The Sun Runners Cover Reveal

The Sun Runners CoverHere's a good thing that I can announce!

The Sun Runners, my YA science fiction novel that I've been writing these past few years, now has a home, an ISBN, a publication date (November 12), and a cover, thanks to Edward Willett, editor at Shadowpaw Press in Saskatchewan, and Bibliofic Designs (who, incidentally, have also designed the cover of Robert J. Sawyer's upcoming novel, The Downloaded). It also has a page on Amazon, though I highly recommend you reach out to your local independent bookstore and order it there.

I really love this cover, and I'm very pleased that Bibliofic Designs will be doing the cover for the accompanying anthology, Tales from the Silence. Work is coming together well on this anthology, with most of the guest stories submitted, and most of my stories ready (there's just a couple more that have to be finished up). I'll be launching a Kickstarter campaign in early-to-mid April to help production along, and give people a chance to pre-order copies, and I expect there will be plenty of work getting both books ready, and preparing for the publicity.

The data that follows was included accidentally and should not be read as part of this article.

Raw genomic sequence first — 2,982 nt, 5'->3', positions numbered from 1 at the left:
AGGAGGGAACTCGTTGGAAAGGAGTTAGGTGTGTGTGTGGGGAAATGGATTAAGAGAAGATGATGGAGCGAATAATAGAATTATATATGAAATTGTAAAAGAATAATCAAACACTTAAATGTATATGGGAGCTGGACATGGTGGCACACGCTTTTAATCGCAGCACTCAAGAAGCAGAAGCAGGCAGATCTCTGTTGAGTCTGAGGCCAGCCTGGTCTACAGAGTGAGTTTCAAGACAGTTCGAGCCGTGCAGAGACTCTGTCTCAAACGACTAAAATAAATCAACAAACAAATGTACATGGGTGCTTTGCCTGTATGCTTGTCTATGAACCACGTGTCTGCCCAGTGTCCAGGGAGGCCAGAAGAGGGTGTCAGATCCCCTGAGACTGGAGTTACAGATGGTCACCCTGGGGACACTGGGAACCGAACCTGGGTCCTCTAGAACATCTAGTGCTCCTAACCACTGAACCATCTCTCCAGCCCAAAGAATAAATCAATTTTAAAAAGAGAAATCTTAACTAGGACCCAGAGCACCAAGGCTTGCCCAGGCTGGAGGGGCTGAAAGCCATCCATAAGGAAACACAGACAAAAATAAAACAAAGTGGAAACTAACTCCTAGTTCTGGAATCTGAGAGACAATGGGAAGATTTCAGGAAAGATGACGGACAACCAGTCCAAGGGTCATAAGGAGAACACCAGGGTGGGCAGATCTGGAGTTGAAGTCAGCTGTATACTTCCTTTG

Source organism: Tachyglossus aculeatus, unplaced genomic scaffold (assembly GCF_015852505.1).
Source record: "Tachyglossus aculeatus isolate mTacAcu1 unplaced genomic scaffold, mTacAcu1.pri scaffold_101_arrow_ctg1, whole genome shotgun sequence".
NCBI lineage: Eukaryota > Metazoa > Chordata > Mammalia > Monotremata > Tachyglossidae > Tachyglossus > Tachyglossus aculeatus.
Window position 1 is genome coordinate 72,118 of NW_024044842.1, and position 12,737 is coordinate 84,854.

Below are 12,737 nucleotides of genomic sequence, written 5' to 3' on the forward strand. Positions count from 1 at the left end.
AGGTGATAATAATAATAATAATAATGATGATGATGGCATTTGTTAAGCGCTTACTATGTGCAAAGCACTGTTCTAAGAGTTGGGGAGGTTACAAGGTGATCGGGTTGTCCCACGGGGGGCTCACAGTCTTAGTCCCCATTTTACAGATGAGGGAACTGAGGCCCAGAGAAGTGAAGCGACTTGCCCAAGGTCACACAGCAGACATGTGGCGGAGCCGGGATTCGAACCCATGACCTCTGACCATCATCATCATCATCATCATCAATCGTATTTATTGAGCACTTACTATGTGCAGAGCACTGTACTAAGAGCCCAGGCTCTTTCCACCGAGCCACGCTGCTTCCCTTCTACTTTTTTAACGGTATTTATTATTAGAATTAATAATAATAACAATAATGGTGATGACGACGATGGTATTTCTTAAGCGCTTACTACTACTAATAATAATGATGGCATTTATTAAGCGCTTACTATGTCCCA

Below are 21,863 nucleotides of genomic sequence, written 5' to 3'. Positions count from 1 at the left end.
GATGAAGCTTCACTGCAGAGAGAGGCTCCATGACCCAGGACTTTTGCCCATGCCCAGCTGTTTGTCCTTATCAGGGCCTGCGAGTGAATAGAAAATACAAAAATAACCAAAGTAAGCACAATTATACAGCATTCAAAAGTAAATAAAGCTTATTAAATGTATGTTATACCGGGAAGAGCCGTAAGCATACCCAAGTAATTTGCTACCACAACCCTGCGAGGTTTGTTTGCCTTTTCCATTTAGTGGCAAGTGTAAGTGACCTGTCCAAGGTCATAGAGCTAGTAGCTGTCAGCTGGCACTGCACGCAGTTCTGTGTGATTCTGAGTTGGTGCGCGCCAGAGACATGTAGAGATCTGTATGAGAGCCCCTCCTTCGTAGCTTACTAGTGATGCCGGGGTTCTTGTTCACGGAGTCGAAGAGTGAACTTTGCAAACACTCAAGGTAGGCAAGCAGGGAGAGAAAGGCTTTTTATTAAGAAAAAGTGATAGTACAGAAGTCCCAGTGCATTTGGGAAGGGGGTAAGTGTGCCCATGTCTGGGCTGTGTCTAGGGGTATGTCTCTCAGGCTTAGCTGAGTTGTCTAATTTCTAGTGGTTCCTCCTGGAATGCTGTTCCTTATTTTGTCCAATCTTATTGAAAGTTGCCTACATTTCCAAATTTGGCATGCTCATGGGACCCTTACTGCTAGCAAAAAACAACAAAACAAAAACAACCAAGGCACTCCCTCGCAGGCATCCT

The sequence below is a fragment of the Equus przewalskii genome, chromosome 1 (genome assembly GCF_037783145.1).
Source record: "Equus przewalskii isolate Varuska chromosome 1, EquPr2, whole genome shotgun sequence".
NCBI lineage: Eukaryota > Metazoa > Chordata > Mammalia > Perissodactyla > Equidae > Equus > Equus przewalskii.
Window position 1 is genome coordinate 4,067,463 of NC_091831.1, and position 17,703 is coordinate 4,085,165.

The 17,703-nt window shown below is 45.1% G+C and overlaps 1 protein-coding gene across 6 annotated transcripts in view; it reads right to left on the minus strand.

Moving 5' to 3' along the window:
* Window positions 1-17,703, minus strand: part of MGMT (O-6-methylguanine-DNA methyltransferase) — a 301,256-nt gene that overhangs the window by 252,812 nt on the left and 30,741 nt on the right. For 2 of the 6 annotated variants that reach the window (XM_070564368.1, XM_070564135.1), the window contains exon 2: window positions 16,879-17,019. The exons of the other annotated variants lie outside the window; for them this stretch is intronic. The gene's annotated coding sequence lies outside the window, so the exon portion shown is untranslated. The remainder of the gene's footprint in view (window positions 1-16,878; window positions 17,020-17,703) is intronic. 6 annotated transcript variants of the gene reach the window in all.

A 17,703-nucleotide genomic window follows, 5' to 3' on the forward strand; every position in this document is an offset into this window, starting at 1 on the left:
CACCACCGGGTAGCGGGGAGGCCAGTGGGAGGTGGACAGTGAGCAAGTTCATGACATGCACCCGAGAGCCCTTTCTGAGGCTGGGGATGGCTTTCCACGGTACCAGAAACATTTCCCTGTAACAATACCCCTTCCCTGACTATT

It's exciting to think about publicizing a new book once again. I'm proud of The Sun Runners. I think this book has really come together during the years I wrote and rewrote things. It's always scary sending your story out into the world to be judged by your readers, but I like this book. I found the darker tone to be a good challenge for me, and I like the characters. I hope you'll like the universe I set up of Future Earth. This series started with the opening line of, "For as long as she could remember, Her Highness the Crown Princess Frieda Koning had wanted to be an engineer", and it just didn't stop, until I encompassed Venus and Mars, and got a number of my friends and colleagues together to fill in the gaps. It's been a fun sandbox to play in, and I hope you'll enjoy these sandcastles of mine and my friends when these books are released on November 12.

Roller Coaster